What It Means to Sit With Your Feelings
June 27, 2023
by Kamilah Wright

“We cannot selectively numb our emotions. When we numb the painful emotions, we also numb the positive emotions.” – Brene Brown 

Sitting with your feelings can feel almost unbearable. For many years, it was the worst thing that I thought I could do. Sitting with my feelings hurt, and I didn’t want to feel that pain, so in return, I numbed my feelings. 

Coping in a healthy way wasn’t a skill set that I possessed nor was it modeled for me. Many individuals run from their feelings in a variety of ways, because they don’t want to feel pain… but who does? Emotional wounds are hard to heal; we can’t see them, but they still get touched, bruised, and reopened. Our emotional wounds can stay open for years without healing. We can’t heal wounds with avoidance, but we can heal wounds with care. 

At times, our feelings can be immensely overwhelming — whether it be anger, loneliness, despair, sadness, or shame. They can weigh us down and make us feel heavy, and even cause us to experience emotions that we can’t identify. This can also create a whirlwind of mixed emotions, which in turn can make us feel even worse. When we experience these emotions that are commonly labeled as “negative” or “bad”, sometimes our immediate instinct is to try to do everything in our power to numb the feelings that we experience, oftentimes without addressing them. We try to numb these feelings with avoidance, sex, alcohol, drugs, isolation, hurting others, and hurting ourselves. We go through such strenuous efforts to do anything but feel

To heal, we need to feel. We need to acknowledge and address our feelings, and to do this we must sit with our feelings. 

You may ask, what does “sitting with your feelings” look or feel like? Sitting with your feelings is easier said than done, but one of the first steps is slowing down and acknowledging the emotion(s) you’re experiencing. For example, saying “Hey, I’m feeling betrayed right now”. Then comes the why: “I’m feeling betrayed because xyz…”, and validating your feelings. 

Self-validation is important, especially when it comes to sitting with our feelings. We’re often taught to seek external validation, and when we don’t receive that validation, we believe that our feelings aren’t valid. When we sit with our feelings, we can take the steps to wholly accept them and not push them away.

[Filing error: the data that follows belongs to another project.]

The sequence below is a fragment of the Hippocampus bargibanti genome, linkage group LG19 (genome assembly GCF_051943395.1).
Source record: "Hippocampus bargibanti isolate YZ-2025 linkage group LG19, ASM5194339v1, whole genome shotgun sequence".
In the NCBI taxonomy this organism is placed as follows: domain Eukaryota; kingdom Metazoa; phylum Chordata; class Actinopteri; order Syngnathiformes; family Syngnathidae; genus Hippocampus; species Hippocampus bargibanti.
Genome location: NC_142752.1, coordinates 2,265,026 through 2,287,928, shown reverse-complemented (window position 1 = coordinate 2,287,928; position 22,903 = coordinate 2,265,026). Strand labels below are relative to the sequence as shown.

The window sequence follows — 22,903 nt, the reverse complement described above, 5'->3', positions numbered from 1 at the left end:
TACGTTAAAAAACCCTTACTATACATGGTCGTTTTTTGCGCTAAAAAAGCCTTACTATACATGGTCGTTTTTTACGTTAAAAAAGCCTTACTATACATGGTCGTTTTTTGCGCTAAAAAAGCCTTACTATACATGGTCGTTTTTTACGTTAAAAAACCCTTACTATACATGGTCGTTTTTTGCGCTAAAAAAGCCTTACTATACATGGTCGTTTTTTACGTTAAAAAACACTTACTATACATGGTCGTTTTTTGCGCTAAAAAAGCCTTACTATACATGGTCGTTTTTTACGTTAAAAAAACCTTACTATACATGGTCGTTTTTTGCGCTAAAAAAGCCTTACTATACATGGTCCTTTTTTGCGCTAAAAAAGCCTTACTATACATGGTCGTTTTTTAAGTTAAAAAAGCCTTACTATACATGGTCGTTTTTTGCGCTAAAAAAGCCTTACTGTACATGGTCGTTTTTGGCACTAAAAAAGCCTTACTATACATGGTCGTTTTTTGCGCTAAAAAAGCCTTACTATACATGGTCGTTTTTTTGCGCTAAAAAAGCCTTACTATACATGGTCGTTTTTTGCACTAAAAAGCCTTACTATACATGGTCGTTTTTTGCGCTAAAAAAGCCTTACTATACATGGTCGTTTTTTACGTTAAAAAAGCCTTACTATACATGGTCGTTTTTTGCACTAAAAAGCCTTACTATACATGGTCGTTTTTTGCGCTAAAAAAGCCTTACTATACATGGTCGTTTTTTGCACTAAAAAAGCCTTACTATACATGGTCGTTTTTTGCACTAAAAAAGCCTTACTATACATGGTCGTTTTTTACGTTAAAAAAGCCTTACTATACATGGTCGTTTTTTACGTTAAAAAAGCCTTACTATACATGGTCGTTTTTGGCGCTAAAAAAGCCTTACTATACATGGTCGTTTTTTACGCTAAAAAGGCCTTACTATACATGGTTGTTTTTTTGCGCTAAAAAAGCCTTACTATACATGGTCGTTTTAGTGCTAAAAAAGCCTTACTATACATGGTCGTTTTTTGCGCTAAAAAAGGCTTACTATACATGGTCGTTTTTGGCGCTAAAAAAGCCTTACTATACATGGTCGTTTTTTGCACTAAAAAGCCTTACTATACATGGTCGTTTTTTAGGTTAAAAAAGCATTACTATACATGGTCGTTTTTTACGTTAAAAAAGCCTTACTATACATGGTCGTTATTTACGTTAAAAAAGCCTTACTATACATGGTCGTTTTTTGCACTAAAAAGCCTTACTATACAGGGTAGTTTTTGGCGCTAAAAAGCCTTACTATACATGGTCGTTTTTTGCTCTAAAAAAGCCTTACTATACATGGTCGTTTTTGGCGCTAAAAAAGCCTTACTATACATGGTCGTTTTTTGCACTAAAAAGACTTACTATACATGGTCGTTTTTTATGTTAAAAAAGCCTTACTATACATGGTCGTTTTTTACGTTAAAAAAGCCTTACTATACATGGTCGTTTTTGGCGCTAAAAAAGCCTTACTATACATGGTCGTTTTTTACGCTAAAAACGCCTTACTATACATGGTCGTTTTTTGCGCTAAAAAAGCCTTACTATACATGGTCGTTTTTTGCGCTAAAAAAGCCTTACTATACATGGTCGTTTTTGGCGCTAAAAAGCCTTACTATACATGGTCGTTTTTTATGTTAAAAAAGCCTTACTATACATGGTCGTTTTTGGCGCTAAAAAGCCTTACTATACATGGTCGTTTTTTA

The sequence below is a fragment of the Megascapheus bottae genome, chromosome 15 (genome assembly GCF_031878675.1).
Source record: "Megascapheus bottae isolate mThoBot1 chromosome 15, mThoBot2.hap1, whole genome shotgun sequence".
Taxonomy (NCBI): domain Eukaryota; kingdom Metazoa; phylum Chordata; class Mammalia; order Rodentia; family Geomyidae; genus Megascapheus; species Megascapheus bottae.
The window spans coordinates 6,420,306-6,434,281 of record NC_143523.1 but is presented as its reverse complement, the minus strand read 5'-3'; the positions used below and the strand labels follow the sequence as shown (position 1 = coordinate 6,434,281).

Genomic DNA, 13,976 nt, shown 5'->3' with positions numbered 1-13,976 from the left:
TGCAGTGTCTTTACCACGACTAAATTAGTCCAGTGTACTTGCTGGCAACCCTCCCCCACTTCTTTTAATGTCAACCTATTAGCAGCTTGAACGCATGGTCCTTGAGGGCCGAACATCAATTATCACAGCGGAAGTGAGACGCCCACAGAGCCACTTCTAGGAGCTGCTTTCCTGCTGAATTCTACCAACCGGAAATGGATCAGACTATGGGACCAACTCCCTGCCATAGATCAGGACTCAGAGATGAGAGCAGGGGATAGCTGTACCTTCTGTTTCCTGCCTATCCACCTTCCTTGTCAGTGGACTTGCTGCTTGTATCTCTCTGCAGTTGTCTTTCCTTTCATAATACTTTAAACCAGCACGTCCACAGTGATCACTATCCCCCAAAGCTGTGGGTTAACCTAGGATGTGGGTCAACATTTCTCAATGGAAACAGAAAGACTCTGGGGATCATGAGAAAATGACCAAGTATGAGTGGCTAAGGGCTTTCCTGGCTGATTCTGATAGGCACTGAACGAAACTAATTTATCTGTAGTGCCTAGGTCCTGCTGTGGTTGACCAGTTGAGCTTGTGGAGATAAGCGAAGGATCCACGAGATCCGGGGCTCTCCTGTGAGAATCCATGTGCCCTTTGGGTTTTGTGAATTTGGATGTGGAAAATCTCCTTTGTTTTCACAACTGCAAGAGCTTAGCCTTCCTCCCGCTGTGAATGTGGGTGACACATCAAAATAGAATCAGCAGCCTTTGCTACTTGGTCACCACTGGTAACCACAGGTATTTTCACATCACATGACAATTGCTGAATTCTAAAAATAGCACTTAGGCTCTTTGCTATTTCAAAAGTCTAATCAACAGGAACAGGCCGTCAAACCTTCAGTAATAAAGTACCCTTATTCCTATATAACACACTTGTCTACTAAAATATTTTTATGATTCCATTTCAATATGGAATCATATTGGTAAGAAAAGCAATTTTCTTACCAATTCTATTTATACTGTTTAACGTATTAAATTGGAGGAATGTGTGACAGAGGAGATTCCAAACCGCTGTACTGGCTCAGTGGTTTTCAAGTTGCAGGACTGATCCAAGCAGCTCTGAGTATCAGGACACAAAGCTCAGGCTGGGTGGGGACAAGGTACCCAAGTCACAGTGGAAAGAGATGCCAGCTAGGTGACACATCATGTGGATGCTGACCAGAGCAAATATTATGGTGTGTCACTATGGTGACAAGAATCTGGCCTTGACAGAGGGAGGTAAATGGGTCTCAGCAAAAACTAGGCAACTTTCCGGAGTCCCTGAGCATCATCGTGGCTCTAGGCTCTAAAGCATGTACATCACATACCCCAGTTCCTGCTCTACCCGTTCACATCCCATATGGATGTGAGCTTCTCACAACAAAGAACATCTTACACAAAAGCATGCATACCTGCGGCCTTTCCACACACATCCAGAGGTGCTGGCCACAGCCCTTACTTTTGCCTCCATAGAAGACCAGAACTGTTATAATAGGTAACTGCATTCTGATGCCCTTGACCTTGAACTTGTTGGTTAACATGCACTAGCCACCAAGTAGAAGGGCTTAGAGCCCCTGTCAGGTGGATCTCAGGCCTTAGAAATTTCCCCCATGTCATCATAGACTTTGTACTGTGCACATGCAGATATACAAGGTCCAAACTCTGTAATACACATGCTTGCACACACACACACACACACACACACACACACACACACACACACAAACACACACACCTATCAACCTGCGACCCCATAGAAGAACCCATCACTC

Finally, we must let go of self-judgment, shame, and guilt. We are allowed to feel what we feel, without permission from others. Shame, guilt, and judgment have the potential to elicit the same actions we take toward our other unwanted emotions… numbing and avoidance. With self-validation, we minimize judgment. When we let go of judgment, we accept ourselves and our emotions. Once we master that acceptance, we create the space for ourselves to let go of the emotions we are harboring in a positive and healthy way. The goal is to bring attention and self-awareness to what we are feeling, which is necessary to help us move forward. 

In summary, here are my steps to sitting with your feelings:

  1. Slow down and notice any sensations (“I notice the heavy pit in my stomach”)
  2. Acknowledge and name the emotions you’re feeling (“I’m feeling betrayed”)
  3. Identify the “why” (“I’m feeling betrayed because…”)
  4. Validate your feelings (“It makes sense that I feel this way” “My feelings are valid”)
  5. Let go of self-judgment, blame, or guilt, and normalize your experience (“It’s okay to feel this way”. “Other people in a similar situation would feel this too”.)
  6. Accepting how we feel allows us to make decisions about what we will do with those feelings. 

Being present and sitting with your feelings can feel challenging but you don’t have to take that step alone. Kamilah is currently accepting clients and is here to offer support

With love, 


Kamilah Wright, MS is a trauma-informed mental health therapist who is committed to seeing clients’ whole selves, centering the person, and incorporating a holistic approach into therapy. Trauma, depression, anxiety, and other mental health concerns manifest themselves in many different ways and impact more than just the mind. Kamilah focuses on mind, body, and soul. She helps adults and adolescents struggling with interpersonal issues, identity, substance abuse, PTSD, trauma, relationships, anxiety, and depression. Kamilah has a Master’s degree in Community and Trauma Counseling. She has been working in the mental health field for six years.